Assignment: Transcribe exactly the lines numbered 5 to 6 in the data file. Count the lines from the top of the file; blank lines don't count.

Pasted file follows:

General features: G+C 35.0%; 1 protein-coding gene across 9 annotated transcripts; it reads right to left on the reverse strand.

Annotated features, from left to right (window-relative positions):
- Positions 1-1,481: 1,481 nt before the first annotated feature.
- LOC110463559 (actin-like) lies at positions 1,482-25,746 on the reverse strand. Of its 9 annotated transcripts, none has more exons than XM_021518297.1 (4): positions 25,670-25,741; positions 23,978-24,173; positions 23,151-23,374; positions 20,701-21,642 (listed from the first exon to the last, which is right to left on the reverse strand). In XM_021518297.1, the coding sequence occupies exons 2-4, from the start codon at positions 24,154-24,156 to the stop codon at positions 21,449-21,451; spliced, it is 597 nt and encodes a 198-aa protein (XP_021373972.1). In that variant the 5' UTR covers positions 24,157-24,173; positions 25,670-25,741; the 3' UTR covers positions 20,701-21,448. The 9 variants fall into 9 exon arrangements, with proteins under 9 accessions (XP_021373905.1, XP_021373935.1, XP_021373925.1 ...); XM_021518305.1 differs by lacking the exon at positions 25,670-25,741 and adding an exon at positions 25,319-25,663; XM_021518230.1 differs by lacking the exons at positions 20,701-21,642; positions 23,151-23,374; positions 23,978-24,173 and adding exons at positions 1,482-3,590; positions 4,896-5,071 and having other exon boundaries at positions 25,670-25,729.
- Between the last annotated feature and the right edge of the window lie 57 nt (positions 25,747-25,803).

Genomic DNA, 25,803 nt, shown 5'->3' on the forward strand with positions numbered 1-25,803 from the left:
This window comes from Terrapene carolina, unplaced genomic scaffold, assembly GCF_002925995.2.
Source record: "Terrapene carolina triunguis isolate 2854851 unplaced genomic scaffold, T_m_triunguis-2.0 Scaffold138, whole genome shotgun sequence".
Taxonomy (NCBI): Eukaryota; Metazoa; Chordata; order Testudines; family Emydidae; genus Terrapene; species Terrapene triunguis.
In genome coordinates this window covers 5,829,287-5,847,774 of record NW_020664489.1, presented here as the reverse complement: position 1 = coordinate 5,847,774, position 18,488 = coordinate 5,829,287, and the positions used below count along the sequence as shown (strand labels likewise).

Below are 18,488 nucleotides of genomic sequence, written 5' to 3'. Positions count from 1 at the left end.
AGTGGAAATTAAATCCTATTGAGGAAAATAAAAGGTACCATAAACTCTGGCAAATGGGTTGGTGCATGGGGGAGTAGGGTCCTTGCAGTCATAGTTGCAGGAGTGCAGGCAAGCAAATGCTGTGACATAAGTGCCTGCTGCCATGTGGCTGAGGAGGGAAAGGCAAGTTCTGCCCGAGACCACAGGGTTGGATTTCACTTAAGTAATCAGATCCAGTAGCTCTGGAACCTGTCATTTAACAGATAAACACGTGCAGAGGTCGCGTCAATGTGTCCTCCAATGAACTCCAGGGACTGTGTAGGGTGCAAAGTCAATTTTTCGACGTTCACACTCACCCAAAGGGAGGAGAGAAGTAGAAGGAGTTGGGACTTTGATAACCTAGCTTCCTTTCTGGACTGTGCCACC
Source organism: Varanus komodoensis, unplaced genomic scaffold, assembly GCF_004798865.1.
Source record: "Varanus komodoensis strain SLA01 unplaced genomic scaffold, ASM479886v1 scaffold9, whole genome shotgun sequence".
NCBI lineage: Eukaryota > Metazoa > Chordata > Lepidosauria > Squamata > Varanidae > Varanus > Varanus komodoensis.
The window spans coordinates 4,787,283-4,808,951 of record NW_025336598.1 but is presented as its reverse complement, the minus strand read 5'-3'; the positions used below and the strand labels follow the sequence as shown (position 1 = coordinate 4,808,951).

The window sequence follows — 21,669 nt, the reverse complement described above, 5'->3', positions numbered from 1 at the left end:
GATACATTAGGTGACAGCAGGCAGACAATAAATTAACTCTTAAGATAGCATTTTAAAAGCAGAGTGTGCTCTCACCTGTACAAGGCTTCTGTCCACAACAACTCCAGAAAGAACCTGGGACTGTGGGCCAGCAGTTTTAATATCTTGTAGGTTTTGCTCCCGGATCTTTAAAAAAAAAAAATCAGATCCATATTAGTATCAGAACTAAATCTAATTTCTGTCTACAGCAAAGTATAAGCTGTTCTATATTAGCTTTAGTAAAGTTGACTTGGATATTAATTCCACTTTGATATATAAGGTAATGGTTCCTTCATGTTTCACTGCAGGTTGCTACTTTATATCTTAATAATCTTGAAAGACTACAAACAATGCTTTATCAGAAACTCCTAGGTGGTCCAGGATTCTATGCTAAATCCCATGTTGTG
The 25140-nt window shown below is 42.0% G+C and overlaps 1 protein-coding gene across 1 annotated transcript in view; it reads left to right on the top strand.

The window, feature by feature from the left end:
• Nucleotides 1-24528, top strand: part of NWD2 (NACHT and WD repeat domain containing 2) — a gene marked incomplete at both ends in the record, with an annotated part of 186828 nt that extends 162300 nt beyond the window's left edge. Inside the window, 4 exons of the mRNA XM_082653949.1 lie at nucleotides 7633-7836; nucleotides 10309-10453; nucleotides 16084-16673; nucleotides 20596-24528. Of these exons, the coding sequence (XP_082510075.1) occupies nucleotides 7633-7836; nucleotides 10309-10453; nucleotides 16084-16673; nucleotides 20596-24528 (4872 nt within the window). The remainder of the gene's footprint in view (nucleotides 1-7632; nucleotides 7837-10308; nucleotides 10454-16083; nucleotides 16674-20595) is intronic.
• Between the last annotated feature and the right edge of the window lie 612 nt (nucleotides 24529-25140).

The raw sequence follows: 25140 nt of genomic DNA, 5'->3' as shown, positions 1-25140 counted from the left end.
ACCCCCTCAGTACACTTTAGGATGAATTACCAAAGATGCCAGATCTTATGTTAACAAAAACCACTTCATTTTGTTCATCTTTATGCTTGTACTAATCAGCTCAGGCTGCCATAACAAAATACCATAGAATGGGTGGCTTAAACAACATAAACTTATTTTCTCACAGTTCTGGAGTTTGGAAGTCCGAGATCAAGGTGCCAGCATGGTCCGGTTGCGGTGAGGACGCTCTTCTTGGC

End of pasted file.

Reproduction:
- Between the last annotated feature and the right edge of the window lie 57 nt (positions 25,747-25,803).

Genomic DNA, 25,803 nt, shown 5'->3' on the forward strand with positions numbered 1-25,803 from the left: